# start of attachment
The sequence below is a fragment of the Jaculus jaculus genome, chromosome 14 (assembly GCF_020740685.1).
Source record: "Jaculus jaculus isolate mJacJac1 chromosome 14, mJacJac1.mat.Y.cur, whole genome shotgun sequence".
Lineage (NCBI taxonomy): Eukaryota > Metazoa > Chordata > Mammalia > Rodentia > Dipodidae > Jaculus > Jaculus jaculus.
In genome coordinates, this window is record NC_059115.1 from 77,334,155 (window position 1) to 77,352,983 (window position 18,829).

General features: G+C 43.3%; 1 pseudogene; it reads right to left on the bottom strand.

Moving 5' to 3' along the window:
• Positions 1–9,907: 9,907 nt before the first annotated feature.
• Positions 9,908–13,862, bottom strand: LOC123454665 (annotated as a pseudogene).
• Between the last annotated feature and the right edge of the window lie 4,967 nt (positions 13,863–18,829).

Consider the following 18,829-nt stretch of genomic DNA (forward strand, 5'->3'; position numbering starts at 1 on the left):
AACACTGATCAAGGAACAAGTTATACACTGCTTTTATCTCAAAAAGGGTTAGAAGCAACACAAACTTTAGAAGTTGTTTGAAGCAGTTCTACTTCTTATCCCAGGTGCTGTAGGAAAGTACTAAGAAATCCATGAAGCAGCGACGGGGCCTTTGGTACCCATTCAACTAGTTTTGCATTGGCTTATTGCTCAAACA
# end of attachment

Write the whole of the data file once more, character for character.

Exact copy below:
The sequence below is a fragment of the Jaculus jaculus genome, chromosome 14 (assembly GCF_020740685.1).
Source record: "Jaculus jaculus isolate mJacJac1 chromosome 14, mJacJac1.mat.Y.cur, whole genome shotgun sequence".
Lineage (NCBI taxonomy): Eukaryota > Metazoa > Chordata > Mammalia > Rodentia > Dipodidae > Jaculus > Jaculus jaculus.
In genome coordinates, this window is record NC_059115.1 from 77,334,155 (window position 1) to 77,352,983 (window position 18,829).

General features: G+C 43.3%; 1 pseudogene; it reads right to left on the bottom strand.

Moving 5' to 3' along the window:
• Positions 1–9,907: 9,907 nt before the first annotated feature.
• Positions 9,908–13,862, bottom strand: LOC123454665 (annotated as a pseudogene).
• Between the last annotated feature and the right edge of the window lie 4,967 nt (positions 13,863–18,829).

Consider the following 18,829-nt stretch of genomic DNA (forward strand, 5'->3'; position numbering starts at 1 on the left):
AACACTGATCAAGGAACAAGTTATACACTGCTTTTATCTCAAAAAGGGTTAGAAGCAACACAAACTTTAGAAGTTGTTTGAAGCAGTTCTACTTCTTATCCCAGGTGCTGTAGGAAAGTACTAAGAAATCCATGAAGCAGCGACGGGGCCTTTGGTACCCATTCAACTAGTTTTGCATTGGCTTATTGCTCAAACA